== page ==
Tears are needed to help you see clearly and maintain the health of your eyes. Aside the medical benefits, they help communicate your emotions, especially when one is sad or overly excited. The human body makes three types of tears. The types includes:



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This type of tears are in the eyes all the time to lubricate, nourish and protect your cornea. The cornea is the clear, dome-shaped window of the front of your eye.

Basal tears acts as a continual shield between the eye and the rest of the world, keeping dirt and debris away.



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This form of tears are formed when the eyes need to wash away harmful irritants, such as smoke, foreign body or onion fumes.

Your eye release them in large amount than the basal tears, and they may contain more antibodies to help fight bacteria. Here, the inflammation process may be initiated, where redness, pain and swelling is more paramount.



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This kind of tears are produced in the response to joy, sadness, fear, and other emotional states.

According to research, scientists have proposed that emotional tears contain additional hormones and proteins not present in basal or reflex tears. Stress hormones such as cortisol, adrenalin and norepinephrine are highly released in this tears.

Emotionally triggered-tear production also releases endorphins and oxytocin which are natural pain relievers.
This explains why headaches that occur as a result of crying for a longer period of time which is clearly induced by emotions, subsides on it own without the use if analgesics (pain killers).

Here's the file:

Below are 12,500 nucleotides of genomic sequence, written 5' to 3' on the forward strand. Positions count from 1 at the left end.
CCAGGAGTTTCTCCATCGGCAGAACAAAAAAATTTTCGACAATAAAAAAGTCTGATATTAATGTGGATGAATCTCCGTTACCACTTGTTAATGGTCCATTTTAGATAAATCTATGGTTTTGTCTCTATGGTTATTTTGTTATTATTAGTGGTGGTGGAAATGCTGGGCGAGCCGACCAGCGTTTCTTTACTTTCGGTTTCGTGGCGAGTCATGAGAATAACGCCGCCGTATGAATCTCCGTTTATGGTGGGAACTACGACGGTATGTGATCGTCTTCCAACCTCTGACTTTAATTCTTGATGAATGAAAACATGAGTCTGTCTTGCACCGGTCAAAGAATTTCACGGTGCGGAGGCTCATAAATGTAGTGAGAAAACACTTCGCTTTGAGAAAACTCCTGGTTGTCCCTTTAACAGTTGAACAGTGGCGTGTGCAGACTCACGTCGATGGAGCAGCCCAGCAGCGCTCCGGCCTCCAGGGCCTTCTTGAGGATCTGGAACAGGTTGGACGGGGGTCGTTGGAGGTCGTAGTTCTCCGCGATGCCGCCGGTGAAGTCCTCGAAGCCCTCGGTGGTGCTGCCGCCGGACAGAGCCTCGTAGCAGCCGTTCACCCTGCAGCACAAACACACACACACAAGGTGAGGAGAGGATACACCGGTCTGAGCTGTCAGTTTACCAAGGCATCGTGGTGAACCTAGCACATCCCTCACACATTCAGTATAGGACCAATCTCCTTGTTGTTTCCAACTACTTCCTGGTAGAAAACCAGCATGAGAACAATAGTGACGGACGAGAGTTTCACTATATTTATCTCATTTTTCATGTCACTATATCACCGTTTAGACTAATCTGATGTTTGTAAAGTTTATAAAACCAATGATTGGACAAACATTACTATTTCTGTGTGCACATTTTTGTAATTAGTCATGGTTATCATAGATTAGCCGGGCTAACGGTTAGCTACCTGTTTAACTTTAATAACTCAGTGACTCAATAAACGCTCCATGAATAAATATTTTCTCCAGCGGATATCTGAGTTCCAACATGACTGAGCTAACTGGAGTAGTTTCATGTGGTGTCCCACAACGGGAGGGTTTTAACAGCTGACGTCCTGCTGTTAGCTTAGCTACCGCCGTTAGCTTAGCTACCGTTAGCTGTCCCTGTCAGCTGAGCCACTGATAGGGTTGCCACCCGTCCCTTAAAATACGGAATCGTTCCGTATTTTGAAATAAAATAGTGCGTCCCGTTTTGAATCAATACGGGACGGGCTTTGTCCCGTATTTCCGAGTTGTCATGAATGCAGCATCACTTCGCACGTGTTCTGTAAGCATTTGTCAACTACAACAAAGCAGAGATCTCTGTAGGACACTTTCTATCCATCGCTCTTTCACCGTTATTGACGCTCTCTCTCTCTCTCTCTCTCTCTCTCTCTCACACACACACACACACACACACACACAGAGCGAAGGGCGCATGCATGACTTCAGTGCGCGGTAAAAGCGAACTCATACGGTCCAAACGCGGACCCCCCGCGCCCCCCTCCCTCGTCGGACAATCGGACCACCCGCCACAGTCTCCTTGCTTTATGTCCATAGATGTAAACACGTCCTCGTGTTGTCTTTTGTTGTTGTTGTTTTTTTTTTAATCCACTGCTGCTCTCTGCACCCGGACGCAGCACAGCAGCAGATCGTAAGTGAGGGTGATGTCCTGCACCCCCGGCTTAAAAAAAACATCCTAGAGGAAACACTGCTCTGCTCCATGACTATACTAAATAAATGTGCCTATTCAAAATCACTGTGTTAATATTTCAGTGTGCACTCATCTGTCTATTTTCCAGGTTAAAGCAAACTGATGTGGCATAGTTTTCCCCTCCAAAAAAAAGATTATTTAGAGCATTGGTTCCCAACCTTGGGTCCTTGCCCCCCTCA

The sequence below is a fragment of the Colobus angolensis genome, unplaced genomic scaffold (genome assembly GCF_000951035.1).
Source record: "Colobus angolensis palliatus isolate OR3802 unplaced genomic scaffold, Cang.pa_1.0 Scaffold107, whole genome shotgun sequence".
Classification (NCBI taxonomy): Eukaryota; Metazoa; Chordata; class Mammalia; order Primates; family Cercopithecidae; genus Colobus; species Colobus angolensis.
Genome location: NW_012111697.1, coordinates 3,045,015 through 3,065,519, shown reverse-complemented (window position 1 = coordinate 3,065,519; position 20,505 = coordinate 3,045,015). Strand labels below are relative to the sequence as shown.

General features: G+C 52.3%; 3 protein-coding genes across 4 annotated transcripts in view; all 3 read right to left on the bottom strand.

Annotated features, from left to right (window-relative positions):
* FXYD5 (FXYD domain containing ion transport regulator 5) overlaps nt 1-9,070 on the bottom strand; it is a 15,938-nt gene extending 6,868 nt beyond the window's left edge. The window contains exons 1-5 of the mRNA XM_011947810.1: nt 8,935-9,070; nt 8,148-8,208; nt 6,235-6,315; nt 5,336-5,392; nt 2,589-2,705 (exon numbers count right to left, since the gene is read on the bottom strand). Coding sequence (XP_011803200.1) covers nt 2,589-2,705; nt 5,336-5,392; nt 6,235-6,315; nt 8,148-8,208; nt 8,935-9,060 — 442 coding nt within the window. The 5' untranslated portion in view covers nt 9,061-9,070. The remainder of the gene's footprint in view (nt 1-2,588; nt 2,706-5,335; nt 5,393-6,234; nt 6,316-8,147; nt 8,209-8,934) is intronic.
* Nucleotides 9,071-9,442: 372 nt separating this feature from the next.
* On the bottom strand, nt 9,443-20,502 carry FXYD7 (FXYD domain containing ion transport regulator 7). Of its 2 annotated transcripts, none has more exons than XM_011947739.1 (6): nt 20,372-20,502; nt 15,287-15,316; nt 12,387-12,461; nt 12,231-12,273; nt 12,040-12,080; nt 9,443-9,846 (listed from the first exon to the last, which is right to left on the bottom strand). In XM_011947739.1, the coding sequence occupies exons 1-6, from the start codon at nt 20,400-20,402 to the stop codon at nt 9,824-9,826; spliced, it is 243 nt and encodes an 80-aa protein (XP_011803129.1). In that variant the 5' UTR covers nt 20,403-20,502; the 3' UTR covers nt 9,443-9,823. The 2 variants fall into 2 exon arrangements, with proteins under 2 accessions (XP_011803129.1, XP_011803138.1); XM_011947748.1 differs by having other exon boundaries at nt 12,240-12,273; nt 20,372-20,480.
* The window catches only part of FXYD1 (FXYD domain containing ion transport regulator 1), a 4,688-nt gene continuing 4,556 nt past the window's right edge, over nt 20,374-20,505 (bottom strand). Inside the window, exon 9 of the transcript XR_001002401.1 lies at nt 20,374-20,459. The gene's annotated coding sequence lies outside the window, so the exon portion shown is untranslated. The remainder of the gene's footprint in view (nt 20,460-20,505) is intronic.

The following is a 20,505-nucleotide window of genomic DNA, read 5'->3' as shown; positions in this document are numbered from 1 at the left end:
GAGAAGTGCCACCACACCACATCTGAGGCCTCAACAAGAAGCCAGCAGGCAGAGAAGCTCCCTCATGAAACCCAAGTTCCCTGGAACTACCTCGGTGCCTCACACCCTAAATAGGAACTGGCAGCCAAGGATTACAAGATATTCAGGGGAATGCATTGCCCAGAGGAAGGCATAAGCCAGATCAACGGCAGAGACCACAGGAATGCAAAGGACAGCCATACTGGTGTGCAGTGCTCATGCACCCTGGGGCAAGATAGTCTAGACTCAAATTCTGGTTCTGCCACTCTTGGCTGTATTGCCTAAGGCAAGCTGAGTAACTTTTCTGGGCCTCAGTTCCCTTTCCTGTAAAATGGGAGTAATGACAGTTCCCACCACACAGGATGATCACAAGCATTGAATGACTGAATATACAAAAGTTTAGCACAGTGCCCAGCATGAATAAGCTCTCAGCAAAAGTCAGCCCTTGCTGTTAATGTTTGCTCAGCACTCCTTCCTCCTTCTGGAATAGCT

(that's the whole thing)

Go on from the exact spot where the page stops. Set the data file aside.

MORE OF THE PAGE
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Tears are not just saline(water), they also contain enzymes (lysozyme), lipids, metabolites (mucin) and electrolytes (sodium, potassium, chloride etc).

Each tear has three layers

  1. The outer oily layer (LIPID LAYER) to keep the surface smooth for the eye to see through and to prevent the other layers from evaporating.
  2. A watery middle layer (AQUEOUS LAYER)  the thickest layer helps keep the eye hydrated, repel bacteria and protect the cornea.
  3. An inner mucus (MUCOUS LAYER) layer that keeps the whole tear fastened to the eye.


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Lacrimal gland located above each eye produce tears. As you blink, tears spread across the surface of the eye. Then the tears drain into puncta (upper and lower punctum), the tiny holes in the corners of your upper and lower eyelids.

The tears then travel through small canals in the eyelids (upper and lower canaliculus) and down a duct before emptying into your nose.

There, tears will either evaporate or be absorbed. There is a duct called the nasolacrimal duct –this is also known as the tear duct), it transfers tears from the lacrimal sac (it is the upper dilated end of the nasolacrimal duct) of the eye into the  nasal cavity.

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Babies are sometimes born with a blocked tear duct, this condition usually resolves on it own. In adult, the tear duct can be blocked by an eye infection, swelling, injury or a tumor.

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When a lot of emotional or reflex tears are made, they overwhelm the lacrimal drainage system.

That’s why these tears can spill out of your eyes, run down your cheeks and sometimes dribble out of your nose.






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